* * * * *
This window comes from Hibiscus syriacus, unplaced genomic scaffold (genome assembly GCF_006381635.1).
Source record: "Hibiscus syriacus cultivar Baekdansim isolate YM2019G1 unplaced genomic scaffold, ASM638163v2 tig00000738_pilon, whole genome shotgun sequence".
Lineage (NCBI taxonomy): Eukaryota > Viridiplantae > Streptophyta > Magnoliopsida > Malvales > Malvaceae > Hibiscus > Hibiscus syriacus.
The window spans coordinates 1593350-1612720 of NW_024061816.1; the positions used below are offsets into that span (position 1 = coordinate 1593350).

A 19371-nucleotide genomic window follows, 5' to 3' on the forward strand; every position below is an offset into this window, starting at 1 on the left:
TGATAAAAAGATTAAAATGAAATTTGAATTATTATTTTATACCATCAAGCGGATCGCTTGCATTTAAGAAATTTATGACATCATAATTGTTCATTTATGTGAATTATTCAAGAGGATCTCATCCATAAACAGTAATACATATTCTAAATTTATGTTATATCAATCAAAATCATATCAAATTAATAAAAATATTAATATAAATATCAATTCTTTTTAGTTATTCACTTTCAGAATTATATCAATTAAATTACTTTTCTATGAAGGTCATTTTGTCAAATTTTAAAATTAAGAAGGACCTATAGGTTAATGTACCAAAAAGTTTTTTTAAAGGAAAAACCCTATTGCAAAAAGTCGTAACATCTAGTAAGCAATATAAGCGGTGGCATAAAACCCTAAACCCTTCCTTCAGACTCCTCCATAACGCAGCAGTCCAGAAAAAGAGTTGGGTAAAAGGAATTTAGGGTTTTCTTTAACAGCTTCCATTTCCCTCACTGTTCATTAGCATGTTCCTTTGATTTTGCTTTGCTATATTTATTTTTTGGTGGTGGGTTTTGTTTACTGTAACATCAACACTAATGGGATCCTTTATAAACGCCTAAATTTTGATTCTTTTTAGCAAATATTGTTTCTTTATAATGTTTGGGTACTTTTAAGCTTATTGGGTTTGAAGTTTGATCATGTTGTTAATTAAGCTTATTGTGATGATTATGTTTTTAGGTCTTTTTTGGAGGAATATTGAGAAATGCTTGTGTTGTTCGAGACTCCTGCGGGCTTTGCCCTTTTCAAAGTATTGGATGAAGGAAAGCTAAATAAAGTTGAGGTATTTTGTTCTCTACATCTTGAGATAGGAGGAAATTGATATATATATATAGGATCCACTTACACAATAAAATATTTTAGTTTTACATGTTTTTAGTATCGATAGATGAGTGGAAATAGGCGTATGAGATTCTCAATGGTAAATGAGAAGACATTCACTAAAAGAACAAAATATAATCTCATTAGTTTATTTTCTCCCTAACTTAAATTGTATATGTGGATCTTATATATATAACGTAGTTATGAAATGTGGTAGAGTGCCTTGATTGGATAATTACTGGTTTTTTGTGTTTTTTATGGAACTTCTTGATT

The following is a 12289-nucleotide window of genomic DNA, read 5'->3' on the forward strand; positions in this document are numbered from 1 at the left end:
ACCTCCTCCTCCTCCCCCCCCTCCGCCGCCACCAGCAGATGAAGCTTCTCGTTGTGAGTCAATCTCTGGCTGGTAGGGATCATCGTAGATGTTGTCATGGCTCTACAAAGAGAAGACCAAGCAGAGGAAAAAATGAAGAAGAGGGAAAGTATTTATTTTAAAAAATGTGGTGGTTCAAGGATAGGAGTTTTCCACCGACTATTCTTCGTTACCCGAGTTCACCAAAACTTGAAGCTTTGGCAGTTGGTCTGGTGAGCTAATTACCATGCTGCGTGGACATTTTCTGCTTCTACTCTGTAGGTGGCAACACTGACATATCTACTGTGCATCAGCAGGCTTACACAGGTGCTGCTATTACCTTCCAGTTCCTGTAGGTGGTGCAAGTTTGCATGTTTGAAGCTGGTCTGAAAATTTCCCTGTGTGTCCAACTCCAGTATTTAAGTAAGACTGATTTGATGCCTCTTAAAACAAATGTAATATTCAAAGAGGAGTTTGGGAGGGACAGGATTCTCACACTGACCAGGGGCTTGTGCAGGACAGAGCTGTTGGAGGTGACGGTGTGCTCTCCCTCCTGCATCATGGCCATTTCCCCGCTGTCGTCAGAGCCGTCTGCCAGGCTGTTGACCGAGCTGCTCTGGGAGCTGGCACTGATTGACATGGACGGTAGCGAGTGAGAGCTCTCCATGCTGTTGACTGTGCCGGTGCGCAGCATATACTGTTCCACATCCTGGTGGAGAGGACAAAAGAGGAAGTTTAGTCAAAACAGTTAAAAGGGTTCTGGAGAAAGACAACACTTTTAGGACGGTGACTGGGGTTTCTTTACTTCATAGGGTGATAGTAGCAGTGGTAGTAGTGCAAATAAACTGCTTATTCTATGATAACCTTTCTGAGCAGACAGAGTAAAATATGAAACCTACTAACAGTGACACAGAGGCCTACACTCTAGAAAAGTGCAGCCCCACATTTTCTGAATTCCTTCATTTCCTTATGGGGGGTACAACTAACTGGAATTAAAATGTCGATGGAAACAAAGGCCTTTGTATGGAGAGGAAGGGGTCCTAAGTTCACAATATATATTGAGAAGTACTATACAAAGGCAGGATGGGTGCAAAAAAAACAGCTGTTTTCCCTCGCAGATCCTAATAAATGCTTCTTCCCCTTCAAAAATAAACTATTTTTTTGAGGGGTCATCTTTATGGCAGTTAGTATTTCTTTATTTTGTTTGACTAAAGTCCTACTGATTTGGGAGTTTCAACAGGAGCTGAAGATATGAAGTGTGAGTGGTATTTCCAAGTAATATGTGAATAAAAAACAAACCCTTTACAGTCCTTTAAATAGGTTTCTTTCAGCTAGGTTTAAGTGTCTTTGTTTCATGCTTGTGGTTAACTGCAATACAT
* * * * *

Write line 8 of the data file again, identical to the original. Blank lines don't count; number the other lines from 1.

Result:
ACCTCCTCCTCCTCCCCCCCCTCCGCCGCCACCAGCAGATGAAGCTTCTCGTTGTGAGTCAATCTCTGGCTGGTAGGGATCATCGTAGATGTTGTCATGGCTCTACAAAGAGAAGACCAAGCAGAGGAAAAAATGAAGAAGAGGGAAAGTATTTATTTTAAAAAATGTGGTGGTTCAAGGATAGGAGTTTTCCACCGACTATTCTTCGTTACCCGAGTTCACCAAAACTTGAAGCTTTGGCAGTTGGTCTGGTGAGCTAATTACCATGCTGCGTGGACATTTTCTGCTTCTACTCTGTAGGTGGCAACACTGACATATCTACTGTGCATCAGCAGGCTTACACAGGTGCTGCTATTACCTTCCAGTTCCTGTAGGTGGTGCAAGTTTGCATGTTTGAAGCTGGTCTGAAAATTTCCCTGTGTGTCCAACTCCAGTATTTAAGTAAGACTGATTTGATGCCTCTTAAAACAAATGTAATATTCAAAGAGGAGTTTGGGAGGGACAGGATTCTCACACTGACCAGGGGCTTGTGCAGGACAGAGCTGTTGGAGGTGACGGTGTGCTCTCCCTCCTGCATCATGGCCATTTCCCCGCTGTCGTCAGAGCCGTCTGCCAGGCTGTTGACCGAGCTGCTCTGGGAGCTGGCACTGATTGACATGGACGGTAGCGAGTGAGAGCTCTCCATGCTGTTGACTGTGCCGGTGCGCAGCATATACTGTTCCACATCCTGGTGGAGAGGACAAAAGAGGAAGTTTAGTCAAAACAGTTAAAAGGGTTCTGGAGAAAGACAACACTTTTAGGACGGTGACTGGGGTTTCTTTACTTCATAGGGTGATAGTAGCAGTGGTAGTAGTGCAAATAAACTGCTTATTCTATGATAACCTTTCTGAGCAGACAGAGTAAAATATGAAACCTACTAACAGTGACACAGAGGCCTACACTCTAGAAAAGTGCAGCCCCACATTTTCTGAATTCCTTCATTTCCTTATGGGGGGTACAACTAACTGGAATTAAAATGTCGATGGAAACAAAGGCCTTTGTATGGAGAGGAAGGGGTCCTAAGTTCACAATATATATTGAGAAGTACTATACAAAGGCAGGATGGGTGCAAAAAAAACAGCTGTTTTCCCTCGCAGATCCTAATAAATGCTTCTTCCCCTTCAAAAATAAACTATTTTTTTGAGGGGTCATCTTTATGGCAGTTAGTATTTCTTTATTTTGTTTGACTAAAGTCCTACTGATTTGGGAGTTTCAACAGGAGCTGAAGATATGAAGTGTGAGTGGTATTTCCAAGTAATATGTGAATAAAAAACAAACCCTTTACAGTCCTTTAAATAGGTTTCTTTCAGCTAGGTTTAAGTGTCTTTGTTTCATGCTTGTGGTTAACTGCAATACAT